Deal to buy Silicon Valley Bank calms bank fears, for now

ap photo The Silicon Valley Bank logo is seen at an open branch in Pasadena, Calif., on March 13. The Federal Deposit Insurance Corp. says First Citizens will acquire much of Silicon Valley Bank, whose collapse has rattled the banking industry.

NEW YORK — First Citizens Bank is buying much of Silicon Valley Bank, the tech-focused financial institution whose failure this month set off a chain reaction that helped rattle faith in banks around the world.

The Federal Deposit Insurance Corp. and other regulators had already taken extraordinary steps to head off a wider crisis by guaranteeing all depositors in SVB and another failed institution, Signature Bank, could get their money, even if they had more than the $250,000 limit insured by the FDIC.

The First Citizens deal announced late Sunday, at least initially, seemed to achieve what regulators have sought: a shoring up of trust in other regional banks across the country.

Stock prices strengthened for First Republic, PacWest Bancorp. and other banks that investors have spotlighted as most at risk for a sudden exodus of nervous customers, similar to the run that caused Silicon Valley Bank’s failure.

The sale underscores that Silicon Valley Bank’s assets do have value and helps to rebuild some faith in the banking sector, investors and experts said. But they also said it doesn’t by itself provide an immediate all-clear for other banks following the second- and third-largest U.S. failures in history. Restoring trust and figuring out exactly what pain other banks may ultimately feel will take more time.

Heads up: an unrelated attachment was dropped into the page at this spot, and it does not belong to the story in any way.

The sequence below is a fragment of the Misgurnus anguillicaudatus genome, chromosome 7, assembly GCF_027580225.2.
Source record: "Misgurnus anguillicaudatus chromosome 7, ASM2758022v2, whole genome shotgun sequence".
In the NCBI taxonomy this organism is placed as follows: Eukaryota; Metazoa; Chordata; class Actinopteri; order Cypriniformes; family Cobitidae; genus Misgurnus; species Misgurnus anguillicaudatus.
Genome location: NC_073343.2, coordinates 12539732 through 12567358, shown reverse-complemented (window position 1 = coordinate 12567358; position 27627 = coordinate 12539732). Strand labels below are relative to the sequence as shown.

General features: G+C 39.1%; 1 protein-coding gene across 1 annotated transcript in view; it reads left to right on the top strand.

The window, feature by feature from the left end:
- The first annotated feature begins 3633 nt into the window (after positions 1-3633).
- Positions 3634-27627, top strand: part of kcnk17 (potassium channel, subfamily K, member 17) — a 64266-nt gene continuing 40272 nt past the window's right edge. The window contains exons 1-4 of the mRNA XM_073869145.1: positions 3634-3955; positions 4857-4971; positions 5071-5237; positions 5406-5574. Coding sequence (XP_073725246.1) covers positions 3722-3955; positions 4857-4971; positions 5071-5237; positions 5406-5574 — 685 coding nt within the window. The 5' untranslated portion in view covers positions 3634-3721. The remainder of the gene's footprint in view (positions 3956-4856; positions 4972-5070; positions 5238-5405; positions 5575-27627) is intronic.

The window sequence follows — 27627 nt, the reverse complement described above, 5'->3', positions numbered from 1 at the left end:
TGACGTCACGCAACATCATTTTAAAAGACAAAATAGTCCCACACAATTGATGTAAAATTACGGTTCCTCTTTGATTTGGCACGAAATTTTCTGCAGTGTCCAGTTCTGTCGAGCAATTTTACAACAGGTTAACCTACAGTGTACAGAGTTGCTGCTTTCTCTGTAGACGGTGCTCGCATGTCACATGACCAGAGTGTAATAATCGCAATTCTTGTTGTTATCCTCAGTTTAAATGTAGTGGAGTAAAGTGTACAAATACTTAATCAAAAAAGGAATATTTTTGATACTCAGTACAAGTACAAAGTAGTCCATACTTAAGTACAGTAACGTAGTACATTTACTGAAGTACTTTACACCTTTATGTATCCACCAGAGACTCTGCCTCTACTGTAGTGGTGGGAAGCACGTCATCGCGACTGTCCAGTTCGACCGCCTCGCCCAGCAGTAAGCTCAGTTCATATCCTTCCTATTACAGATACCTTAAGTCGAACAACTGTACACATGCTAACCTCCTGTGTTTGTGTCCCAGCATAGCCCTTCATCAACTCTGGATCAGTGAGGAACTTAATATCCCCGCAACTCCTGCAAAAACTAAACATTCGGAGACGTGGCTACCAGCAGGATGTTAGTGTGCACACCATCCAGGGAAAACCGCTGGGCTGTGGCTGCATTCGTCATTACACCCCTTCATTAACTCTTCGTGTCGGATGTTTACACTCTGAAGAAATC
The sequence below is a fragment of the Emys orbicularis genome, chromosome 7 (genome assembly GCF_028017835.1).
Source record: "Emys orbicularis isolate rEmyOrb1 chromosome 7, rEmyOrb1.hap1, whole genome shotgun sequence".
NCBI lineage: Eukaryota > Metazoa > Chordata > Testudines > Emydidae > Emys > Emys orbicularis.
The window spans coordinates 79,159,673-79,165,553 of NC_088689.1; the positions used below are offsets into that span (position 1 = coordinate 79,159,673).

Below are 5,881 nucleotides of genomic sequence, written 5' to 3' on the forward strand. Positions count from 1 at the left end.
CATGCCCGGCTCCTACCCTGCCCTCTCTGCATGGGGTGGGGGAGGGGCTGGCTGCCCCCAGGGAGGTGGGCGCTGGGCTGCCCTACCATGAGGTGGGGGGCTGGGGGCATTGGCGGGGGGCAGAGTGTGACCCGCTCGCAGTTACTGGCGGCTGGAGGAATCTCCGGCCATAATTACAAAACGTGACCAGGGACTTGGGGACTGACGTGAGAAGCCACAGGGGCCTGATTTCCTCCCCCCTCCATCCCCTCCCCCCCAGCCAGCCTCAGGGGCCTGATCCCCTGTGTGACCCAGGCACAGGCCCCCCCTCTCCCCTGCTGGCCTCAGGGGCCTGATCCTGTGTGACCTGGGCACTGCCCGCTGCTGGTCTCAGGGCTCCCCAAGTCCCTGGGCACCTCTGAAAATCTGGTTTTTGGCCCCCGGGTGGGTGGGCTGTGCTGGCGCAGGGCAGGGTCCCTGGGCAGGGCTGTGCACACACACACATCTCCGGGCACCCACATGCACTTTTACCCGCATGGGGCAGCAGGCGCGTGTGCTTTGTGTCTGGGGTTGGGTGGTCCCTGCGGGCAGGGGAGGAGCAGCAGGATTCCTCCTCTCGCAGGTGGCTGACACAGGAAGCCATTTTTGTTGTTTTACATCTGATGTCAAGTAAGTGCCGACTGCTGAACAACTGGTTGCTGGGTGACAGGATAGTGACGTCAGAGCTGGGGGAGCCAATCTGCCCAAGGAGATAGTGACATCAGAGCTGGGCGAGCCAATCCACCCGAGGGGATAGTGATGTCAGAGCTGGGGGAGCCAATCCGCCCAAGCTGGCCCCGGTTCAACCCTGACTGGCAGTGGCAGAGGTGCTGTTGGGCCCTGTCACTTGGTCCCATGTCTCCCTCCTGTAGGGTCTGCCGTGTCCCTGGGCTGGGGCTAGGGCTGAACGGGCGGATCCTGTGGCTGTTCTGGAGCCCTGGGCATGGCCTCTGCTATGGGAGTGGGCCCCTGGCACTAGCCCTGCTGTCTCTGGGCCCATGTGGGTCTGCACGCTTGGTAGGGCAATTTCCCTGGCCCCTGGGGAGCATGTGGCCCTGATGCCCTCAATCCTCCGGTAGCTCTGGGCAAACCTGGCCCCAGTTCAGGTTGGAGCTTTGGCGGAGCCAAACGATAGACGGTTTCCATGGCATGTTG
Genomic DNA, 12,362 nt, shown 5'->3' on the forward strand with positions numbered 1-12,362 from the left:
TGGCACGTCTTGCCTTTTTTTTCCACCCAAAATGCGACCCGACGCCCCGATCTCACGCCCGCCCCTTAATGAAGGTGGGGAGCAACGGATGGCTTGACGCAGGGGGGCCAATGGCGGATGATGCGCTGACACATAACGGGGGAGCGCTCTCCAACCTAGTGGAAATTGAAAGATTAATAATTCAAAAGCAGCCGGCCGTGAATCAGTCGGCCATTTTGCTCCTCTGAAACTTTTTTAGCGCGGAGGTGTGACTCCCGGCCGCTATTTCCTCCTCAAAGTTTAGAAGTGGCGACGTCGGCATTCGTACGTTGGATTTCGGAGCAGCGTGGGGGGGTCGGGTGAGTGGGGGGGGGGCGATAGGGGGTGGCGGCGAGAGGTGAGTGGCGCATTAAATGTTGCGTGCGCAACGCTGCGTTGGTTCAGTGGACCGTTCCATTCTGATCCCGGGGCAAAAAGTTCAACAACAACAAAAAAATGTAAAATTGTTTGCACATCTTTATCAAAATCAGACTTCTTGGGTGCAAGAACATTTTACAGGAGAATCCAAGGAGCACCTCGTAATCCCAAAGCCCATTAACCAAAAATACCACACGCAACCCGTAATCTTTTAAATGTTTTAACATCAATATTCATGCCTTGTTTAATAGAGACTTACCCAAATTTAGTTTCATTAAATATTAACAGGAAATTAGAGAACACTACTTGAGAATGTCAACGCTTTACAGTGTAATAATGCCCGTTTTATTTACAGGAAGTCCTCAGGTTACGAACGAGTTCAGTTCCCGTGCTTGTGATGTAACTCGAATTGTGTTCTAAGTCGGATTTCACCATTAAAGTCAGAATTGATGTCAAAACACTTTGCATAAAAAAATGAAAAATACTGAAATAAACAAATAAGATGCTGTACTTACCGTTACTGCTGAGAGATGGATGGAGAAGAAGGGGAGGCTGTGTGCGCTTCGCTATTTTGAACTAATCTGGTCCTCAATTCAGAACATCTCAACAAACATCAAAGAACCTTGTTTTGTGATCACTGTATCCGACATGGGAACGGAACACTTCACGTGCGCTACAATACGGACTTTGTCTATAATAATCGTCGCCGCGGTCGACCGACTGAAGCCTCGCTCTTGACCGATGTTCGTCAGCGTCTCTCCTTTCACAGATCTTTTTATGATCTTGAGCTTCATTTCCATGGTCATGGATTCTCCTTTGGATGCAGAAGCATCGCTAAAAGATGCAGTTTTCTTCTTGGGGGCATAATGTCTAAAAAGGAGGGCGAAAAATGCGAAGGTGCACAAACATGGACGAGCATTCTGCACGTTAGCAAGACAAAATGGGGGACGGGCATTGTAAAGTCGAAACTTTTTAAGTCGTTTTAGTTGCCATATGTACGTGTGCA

“The financial system is like a boat,” said Aaron Klein, a senior fellow at the Brookings Institution and a former official at the Treasury Department. “SVB’s collapse has rocked the boat, but the ship is righting itself.”

“The news today is good, it’s a positive step forward to digging out of the hole of the collapse that SVB put us in,” he said. “But losses are substantial: $20 billion is real money, even in Washington.”

That $20 billion is referring to the loss the FDIC says its deposit insurance fund could take because of Silicon Valley Bank’s failure. As part of the deal with First Citizens, the FDIC agreed to share in potential losses or gains coming out of some of the loans purchased from Silicon Valley Bank.

The $20 billion wouldn’t come from taxpayers. It would instead come from an FDIC fund that banks pay into. But banks could ultimately charge slightly more in fees or pay less in interest to their customers to help make up for it, Klein said.

“The question is who should bear those losses?” he said. “Should seniors get a few less interest points on their bank deposits, or should” big depositors with more than $250,000 at Silicon Valley Bank be willing to lose some of their cash?

First Citizens agreed to buy about $72 billion of Silicon Valley Bank’s assets at a discount of $16.5 billion. About $90 billion in assets remain in FDIC’s receivership. The FDIC also received rights related to First Citizen BancShares stock that could be worth up to $500 million.

Since the banking crisis began in mid-March, officials from the Treasury Department to the Federal Reserve have said they still see the system as sound and secure.


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